The William Shakespeare's jubilee year raises numerous questions about the place of the Great Bard in history and modernity. His body of works is usually regarded as belonging to the “elite”, “egghead” cultural niche. This would probably come as a surprise for Shakespeare himself since he hardly ever avoided the mass culture of his age; to the opposite, his plays were meant to please the tastes of nobility and commoners alike. As it is with any truly great phenomenon, Shakespeare's legacy admits no borders and imbues all layers of society.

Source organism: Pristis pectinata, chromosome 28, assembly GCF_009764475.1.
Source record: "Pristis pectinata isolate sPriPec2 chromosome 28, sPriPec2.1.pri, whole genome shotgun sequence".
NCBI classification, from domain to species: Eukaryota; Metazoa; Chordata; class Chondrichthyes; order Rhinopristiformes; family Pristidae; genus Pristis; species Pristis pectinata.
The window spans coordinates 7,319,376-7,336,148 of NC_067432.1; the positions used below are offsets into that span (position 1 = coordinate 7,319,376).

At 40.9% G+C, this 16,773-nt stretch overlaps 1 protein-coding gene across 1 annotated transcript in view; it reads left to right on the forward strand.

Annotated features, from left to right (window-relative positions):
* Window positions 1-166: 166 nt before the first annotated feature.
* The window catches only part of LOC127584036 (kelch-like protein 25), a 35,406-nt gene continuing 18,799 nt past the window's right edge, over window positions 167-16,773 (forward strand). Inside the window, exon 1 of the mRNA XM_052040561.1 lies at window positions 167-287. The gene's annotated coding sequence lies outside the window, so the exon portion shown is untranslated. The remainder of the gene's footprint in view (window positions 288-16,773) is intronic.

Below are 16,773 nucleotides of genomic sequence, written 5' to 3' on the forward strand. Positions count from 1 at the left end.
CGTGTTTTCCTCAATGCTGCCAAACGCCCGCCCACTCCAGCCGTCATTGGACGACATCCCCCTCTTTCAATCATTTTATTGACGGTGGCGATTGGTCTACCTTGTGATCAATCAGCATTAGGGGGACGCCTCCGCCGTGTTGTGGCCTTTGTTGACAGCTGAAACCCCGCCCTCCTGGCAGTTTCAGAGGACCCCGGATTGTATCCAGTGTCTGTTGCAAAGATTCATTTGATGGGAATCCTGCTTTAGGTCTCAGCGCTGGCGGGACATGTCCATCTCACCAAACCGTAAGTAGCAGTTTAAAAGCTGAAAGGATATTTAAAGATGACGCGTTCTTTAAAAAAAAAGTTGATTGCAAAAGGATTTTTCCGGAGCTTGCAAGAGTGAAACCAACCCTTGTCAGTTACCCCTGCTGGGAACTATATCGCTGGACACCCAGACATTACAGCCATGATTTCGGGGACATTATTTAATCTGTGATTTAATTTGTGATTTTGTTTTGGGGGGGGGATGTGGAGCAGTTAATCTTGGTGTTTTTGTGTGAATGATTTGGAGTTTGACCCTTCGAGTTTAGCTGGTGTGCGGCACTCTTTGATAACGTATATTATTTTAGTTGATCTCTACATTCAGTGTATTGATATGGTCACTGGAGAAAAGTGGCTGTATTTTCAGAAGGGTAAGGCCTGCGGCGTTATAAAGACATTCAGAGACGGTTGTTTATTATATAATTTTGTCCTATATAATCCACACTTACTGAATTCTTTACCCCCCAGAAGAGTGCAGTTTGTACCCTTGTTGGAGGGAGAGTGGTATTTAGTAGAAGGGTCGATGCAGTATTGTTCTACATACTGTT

Within the framework of Shakespeare at Emory series, this exhibition demonstrates the ways Shakespeare and his characters exist and function in common, everyday environment. Artifacts from the collections of Emory English professors Sheila Cavanagh and Harry Rusche (emeritus) enclose costumed dolls, cards, a bathduck, comic books, and other evidence of this relationship, mostly in a shape of a parody. This is the way of bridging two worlds the Great Bard would perhaps appreciate.